But until the runway expansion is realised, costs will have to be covered by both central government and the development fund, he added.

“The truth of the matter is that all reports show that if you do not expand the airport and leave it as is, there’s a chance that you will not have an airport anymore,” the premier said, though he didn’t offer more detail about the timeline depicted in such reports. “Doing nothing right now is not an option.”

Details of a feasible plan for the expansion will be announced soon, the premier promised, saying he hopes Mr. Fraser’s concerns will be addressed then.

Mr. Fraser pressed for an answer as to whether money used for purposes other than development would be returned to the fund. The premier said most of the non-development expenditures happened out of necessity after the hurricanes, and government subsidies for the airports likely already exceeded those expenditures.

Now that air travel is picking up again — he said July set a new record of arrivals since the border reopening, with 7,208 visitors — new income should ease the financial burden on central government and stabilise the BVIAA’s finances, he added.

Revenue

Opposition Leader Marlon Penn also asked on Aug. 12 for the total revenue and expenditure for the BVIAA for 2018 to 2021.

The premier responded that revenue was $2,285,858.54 in 2018, $8,726,723.64 in 2019, $7,598,462.23 in 2020, and $2,865,825.82 in 2021 as of May.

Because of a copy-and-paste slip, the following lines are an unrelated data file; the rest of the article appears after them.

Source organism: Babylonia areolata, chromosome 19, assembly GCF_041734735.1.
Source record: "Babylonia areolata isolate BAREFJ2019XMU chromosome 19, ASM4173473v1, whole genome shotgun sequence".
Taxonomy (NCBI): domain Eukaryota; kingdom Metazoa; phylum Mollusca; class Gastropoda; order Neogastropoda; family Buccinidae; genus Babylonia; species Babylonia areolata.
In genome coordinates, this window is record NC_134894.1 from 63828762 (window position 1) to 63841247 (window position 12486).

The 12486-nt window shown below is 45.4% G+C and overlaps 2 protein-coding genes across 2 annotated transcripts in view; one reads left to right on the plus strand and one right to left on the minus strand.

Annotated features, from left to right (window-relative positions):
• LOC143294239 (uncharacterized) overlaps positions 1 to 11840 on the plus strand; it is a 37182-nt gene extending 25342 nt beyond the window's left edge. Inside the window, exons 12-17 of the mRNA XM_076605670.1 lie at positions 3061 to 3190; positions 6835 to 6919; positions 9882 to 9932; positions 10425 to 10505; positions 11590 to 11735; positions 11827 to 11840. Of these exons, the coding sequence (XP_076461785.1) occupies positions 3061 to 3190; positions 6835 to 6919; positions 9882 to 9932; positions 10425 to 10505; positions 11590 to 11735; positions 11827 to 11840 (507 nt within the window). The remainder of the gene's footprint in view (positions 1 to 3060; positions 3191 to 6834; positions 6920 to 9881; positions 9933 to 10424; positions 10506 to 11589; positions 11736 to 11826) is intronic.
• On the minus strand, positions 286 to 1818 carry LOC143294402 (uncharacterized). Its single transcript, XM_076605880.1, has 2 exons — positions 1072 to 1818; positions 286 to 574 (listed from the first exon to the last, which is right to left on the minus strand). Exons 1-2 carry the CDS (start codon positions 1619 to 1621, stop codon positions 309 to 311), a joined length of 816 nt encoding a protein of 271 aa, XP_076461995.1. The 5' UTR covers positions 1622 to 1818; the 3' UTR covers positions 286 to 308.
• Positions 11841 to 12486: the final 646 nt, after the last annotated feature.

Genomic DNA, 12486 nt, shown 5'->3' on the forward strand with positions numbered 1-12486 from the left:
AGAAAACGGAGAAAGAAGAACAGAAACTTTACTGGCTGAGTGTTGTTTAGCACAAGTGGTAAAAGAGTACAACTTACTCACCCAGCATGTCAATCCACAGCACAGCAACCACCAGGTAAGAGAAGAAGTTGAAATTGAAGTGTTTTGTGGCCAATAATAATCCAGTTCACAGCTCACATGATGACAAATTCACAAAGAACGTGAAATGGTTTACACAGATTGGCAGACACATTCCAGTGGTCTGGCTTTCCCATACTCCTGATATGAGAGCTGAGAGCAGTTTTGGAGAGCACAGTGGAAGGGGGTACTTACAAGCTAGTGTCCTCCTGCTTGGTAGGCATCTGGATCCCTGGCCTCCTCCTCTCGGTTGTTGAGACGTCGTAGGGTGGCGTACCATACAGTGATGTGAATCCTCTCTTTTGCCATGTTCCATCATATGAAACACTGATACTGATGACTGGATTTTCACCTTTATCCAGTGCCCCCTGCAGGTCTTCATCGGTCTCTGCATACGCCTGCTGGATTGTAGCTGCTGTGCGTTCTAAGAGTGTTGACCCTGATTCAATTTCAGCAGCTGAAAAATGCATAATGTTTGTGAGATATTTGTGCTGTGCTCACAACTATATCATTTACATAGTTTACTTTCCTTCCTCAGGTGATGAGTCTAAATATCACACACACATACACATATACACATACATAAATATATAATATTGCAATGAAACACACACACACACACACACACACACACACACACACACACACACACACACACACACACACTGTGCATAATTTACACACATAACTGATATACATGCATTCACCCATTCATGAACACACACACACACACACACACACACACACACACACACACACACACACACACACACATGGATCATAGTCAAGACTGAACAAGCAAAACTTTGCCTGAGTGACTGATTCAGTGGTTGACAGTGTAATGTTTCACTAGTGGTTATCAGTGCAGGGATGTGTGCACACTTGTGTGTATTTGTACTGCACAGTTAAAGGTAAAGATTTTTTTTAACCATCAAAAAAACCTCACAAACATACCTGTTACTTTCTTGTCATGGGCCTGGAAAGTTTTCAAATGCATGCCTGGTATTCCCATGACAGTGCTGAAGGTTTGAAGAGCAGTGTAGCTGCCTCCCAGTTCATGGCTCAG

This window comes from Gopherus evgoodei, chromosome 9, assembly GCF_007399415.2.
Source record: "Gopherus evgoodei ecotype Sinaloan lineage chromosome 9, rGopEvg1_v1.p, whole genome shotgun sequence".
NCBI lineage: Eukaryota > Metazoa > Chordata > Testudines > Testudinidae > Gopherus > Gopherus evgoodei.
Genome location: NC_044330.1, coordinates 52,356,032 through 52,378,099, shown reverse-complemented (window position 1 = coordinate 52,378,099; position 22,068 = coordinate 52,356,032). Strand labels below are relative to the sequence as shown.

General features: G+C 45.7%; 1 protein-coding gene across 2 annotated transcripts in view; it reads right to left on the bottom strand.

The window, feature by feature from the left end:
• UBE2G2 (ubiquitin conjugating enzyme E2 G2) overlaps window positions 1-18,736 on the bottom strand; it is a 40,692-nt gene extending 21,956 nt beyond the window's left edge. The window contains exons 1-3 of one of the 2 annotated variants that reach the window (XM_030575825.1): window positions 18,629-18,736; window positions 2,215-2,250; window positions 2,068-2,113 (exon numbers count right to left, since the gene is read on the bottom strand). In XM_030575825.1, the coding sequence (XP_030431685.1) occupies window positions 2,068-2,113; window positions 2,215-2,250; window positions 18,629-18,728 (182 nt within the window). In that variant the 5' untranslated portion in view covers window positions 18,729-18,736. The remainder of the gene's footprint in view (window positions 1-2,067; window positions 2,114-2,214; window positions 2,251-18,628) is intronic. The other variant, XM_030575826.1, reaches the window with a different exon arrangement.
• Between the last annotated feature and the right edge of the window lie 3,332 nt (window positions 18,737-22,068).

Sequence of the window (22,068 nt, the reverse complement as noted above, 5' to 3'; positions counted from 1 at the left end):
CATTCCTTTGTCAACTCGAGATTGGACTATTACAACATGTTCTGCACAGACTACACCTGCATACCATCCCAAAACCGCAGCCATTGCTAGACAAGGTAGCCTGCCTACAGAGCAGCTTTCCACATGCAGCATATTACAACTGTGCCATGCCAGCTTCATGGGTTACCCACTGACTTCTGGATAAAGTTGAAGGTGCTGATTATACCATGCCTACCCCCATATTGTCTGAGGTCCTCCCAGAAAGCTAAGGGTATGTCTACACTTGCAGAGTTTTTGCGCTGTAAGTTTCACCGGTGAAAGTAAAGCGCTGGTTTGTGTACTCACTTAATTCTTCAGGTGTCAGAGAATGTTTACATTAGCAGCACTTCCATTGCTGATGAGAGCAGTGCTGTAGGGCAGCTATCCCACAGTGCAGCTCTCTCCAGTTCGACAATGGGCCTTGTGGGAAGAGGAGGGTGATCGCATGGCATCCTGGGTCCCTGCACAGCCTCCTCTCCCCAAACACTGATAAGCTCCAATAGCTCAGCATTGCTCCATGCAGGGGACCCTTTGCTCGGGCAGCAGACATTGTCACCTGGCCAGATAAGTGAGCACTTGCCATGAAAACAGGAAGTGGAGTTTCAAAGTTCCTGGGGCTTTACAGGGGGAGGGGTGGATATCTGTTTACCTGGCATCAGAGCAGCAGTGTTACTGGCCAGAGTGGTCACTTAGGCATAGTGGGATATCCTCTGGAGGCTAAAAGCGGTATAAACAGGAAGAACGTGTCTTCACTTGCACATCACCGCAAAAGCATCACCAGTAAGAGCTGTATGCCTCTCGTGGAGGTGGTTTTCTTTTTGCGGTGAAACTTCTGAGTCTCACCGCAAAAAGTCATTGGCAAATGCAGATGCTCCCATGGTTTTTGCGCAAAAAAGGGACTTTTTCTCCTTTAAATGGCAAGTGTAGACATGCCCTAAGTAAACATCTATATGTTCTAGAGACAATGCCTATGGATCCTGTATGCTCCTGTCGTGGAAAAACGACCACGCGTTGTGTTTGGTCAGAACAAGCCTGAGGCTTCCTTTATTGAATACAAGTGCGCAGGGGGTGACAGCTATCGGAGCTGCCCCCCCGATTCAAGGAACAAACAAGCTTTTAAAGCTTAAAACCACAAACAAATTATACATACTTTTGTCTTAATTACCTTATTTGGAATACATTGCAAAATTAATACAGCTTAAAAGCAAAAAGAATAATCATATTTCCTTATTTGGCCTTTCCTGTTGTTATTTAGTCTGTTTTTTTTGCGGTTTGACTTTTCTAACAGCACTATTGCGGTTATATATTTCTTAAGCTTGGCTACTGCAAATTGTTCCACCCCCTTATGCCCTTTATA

Expenditures, he added, were $10,316,010.05 in 2018, $12,484,721.37 in 2019, $10,453,147.99 in 2020, and $3,272,437.29 so far in 2021.

Over that time period, he said, the BVIAA saw a total loss of $5,039,446.47.

Mr. Fahie also provided an itemised list of revenue and expenditures to Mr. Penn.

Mr. Penn asked if these losses were covered by reserve funds or supplementary funds from the Ministry of Finance, and the premier said he would have to come back with an answer.

The opposition leader also asked how much the BVIAA owed to vendors and contractors from Jan. 1, 2019 to May 10, 2021.

Mr. Fahie said in 2019 the number came to $1,735,591.62; in 2020 it was $1,891,799.72; and in 2021 it was $2,155,984.38.

“It must be noted that the new board of directors took up their assignments in May 2019,” the premier added. “Therefore, they would have met a number of unpaid bills to contractors and individuals.”

Mr. Fahie also noted that the pandemic forced the airport to close from March 2020 to June 2020, only fully reopening to all passengers in December 2020.

“The BVI Airports Authority is faced with the challenges of maintaining a suitable revenue stream to keep them afloat,” he said. “We are not out of the woods yet, but efforts are being made to keep our airports operational.”

In response to another question, Mr. Fahie declined to provide a list containing individual vendors’ names, arguing that doing so would violate HOA Standing Order 17.1b, which states, “A question shall not include the names of persons, or any statement of fact, unless they be necessary to render the question intelligible.”

Mr. Penn asked for clarity from Speaker of the House Julian Willock about why it could be a violation of the Standing Orders to provide the information, and Mr. Willock said he stood by the premier’s decision based on the collective decision made by the House on similar issues regarding people’s names.

He did, however, say he would consult the attorney general about disclosing company names in the House.